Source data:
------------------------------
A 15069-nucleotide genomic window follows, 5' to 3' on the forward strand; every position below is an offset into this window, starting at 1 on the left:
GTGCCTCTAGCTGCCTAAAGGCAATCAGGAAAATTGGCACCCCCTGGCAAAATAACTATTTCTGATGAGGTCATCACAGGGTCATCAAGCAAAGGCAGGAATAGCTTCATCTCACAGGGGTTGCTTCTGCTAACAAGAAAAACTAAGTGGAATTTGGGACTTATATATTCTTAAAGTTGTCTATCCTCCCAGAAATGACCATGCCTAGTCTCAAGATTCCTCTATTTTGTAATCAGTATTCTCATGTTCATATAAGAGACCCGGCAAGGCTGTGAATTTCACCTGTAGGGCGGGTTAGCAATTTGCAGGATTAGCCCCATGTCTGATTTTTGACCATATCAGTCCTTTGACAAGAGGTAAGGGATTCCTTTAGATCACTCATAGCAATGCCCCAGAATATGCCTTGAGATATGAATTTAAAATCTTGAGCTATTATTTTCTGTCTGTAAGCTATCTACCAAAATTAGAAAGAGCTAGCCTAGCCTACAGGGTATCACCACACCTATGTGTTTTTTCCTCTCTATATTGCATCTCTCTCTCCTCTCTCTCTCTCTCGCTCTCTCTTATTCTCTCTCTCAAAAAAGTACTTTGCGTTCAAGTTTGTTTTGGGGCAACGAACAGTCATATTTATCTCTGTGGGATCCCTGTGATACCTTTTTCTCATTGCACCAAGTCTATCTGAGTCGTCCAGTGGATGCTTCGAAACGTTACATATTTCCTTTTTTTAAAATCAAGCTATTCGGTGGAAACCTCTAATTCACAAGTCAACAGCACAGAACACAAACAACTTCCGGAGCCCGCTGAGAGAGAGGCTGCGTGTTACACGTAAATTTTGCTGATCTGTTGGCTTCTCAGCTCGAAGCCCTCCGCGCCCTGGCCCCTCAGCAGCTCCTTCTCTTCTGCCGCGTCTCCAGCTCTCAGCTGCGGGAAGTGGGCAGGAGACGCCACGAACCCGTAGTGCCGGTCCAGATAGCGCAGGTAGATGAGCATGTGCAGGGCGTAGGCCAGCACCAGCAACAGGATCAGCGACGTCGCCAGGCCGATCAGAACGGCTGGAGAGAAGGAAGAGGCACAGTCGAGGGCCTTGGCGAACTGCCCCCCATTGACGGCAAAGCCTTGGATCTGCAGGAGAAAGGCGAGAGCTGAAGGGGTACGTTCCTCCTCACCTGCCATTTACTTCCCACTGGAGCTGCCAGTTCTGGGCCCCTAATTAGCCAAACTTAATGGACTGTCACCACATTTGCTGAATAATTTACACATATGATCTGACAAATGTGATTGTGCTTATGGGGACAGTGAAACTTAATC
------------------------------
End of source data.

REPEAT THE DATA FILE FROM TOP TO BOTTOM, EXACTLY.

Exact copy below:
A 15069-nucleotide genomic window follows, 5' to 3' on the forward strand; every position below is an offset into this window, starting at 1 on the left:
GTGCCTCTAGCTGCCTAAAGGCAATCAGGAAAATTGGCACCCCCTGGCAAAATAACTATTTCTGATGAGGTCATCACAGGGTCATCAAGCAAAGGCAGGAATAGCTTCATCTCACAGGGGTTGCTTCTGCTAACAAGAAAAACTAAGTGGAATTTGGGACTTATATATTCTTAAAGTTGTCTATCCTCCCAGAAATGACCATGCCTAGTCTCAAGATTCCTCTATTTTGTAATCAGTATTCTCATGTTCATATAAGAGACCCGGCAAGGCTGTGAATTTCACCTGTAGGGCGGGTTAGCAATTTGCAGGATTAGCCCCATGTCTGATTTTTGACCATATCAGTCCTTTGACAAGAGGTAAGGGATTCCTTTAGATCACTCATAGCAATGCCCCAGAATATGCCTTGAGATATGAATTTAAAATCTTGAGCTATTATTTTCTGTCTGTAAGCTATCTACCAAAATTAGAAAGAGCTAGCCTAGCCTACAGGGTATCACCACACCTATGTGTTTTTTCCTCTCTATATTGCATCTCTCTCTCCTCTCTCTCTCTCTCGCTCTCTCTTATTCTCTCTCTCAAAAAAGTACTTTGCGTTCAAGTTTGTTTTGGGGCAACGAACAGTCATATTTATCTCTGTGGGATCCCTGTGATACCTTTTTCTCATTGCACCAAGTCTATCTGAGTCGTCCAGTGGATGCTTCGAAACGTTACATATTTCCTTTTTTTAAAATCAAGCTATTCGGTGGAAACCTCTAATTCACAAGTCAACAGCACAGAACACAAACAACTTCCGGAGCCCGCTGAGAGAGAGGCTGCGTGTTACACGTAAATTTTGCTGATCTGTTGGCTTCTCAGCTCGAAGCCCTCCGCGCCCTGGCCCCTCAGCAGCTCCTTCTCTTCTGCCGCGTCTCCAGCTCTCAGCTGCGGGAAGTGGGCAGGAGACGCCACGAACCCGTAGTGCCGGTCCAGATAGCGCAGGTAGATGAGCATGTGCAGGGCGTAGGCCAGCACCAGCAACAGGATCAGCGACGTCGCCAGGCCGATCAGAACGGCTGGAGAGAAGGAAGAGGCACAGTCGAGGGCCTTGGCGAACTGCCCCCCATTGACGGCAAAGCCTTGGATCTGCAGGAGAAAGGCGAGAGCTGAAGGGGTACGTTCCTCCTCACCTGCCATTTACTTCCCACTGGAGCTGCCAGTTCTGGGCCCCTAATTAGCCAAACTTAATGGACTGTCACCACATTTGCTGAATAATTTACACATATGATCTGACAAATGTGATTGTGCTTATGGGGACAGTGAAACTTAATC